After spending a couple of hours getting awed by all the history that lay before us, we exited the Forum and walked towards the Pantheon. It was huge but a plain structure. After that we walked to the Trevi Fountain. We were really looking forward to see it but as luck would have it, the fountain was under renovation. Well it just took two double scoop Gelatos to lift our mood and end our first day in Rome on a happy note.
Galleria Vittorio Emanuele II
Standing tall beside the Duomo without getting overshadowed by it, Galleria Vittorio Emanuele II is the oldest shopping arcade in the world. The octagonal structure with its characteristic glass dome is a sight to see and houses all major fashion brands - think of Prada, Valentino, Versace, Moschino among others, you have them all. Owing to the many end of season sales, I came back home with several fancy shirts and dresses and I certainly was one happy girl. If you are a bigger shopaholic than I am, the Quadrilatero d'oro, or the Golden Quadrilateral, which is about 850 metres from the Galleria, is just the right place for you because it is possibly the most celebrated shopping district in the world, reflecting the true essence of Milan. Getting there: Buses, trams and the metro connect all major spots in and around Milan and the tickets come for nominal amounts. The closest station to the Galleria is 'Duomo' (about 50 metres) which serves Line 1 and 3 of the Milan metro and one can buy tickets at the station itself for 1.5 Euros.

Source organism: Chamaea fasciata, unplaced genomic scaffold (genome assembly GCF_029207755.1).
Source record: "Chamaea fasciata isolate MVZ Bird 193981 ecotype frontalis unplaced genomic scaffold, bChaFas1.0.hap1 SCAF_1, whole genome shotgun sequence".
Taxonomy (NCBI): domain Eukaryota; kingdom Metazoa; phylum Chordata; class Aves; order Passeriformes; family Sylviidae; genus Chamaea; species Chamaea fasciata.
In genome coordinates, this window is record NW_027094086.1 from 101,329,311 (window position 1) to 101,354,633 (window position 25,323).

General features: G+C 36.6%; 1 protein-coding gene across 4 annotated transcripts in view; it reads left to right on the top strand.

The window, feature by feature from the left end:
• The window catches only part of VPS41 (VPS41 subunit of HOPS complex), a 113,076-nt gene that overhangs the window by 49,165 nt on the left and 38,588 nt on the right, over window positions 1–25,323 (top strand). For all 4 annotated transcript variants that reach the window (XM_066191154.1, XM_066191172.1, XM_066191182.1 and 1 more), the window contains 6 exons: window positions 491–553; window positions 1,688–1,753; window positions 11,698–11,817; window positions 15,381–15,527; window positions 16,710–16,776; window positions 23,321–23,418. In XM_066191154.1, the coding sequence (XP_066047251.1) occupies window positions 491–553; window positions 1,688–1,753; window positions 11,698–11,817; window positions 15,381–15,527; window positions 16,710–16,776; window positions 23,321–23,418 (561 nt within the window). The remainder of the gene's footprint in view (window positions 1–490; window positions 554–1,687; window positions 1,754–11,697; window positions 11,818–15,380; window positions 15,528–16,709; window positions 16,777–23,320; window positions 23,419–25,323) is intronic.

Campanile di San Marco
Belfry of St. Brand - Campanile di San Marco - the highest building of Venice, 99 meters high. Initially it was a watchtower and a lighthouse. Later, she served as the bell tower, lighthouse, tower and weather vane of gun. Also added and belfry loggetta meeting place for the elite of Venice. Loggetta also served the function of the guard booth and was the site of public lottery drawing. An interesting fact Is That in 1,609 years, Galileo and the telescope installed on it and presented its action doge.
After navigating through the museum, we finally reached the most important part of it, the Sistine Chapel. The wall on which the much-famed The Last Judgment, by Michelangelo, is painted looms out slightly over the viewer, and is meant to be somewhat fearful and to instill piety and respect for God's power. That piece inspires nothing but admiration. The artwork is astounding and nothing rivals it. But again, the crowd dampened the experience. But, this is where I'll explain to you, the perks of being five-feet tall. I walked right to the back of the room and blocked out the crowd. Once you focus on just piece of art, everything else fades away. It's almost like The Matrix, everything slows down. Concentrate enough and you feel like you're a part of Creation of Man.
Trinita' dei Monti
We climb up the Spanish steps to meet this magnificent structure. This church is a later Renaissance structure and is dedicated to the Holy Trinity. This church was originally constructed to commemorate France's victory over Naples and was later re-constructed. It was built in the Gothic style, but the facade is neo-classical. It was raided of its richness during the Neapolitan Invasion.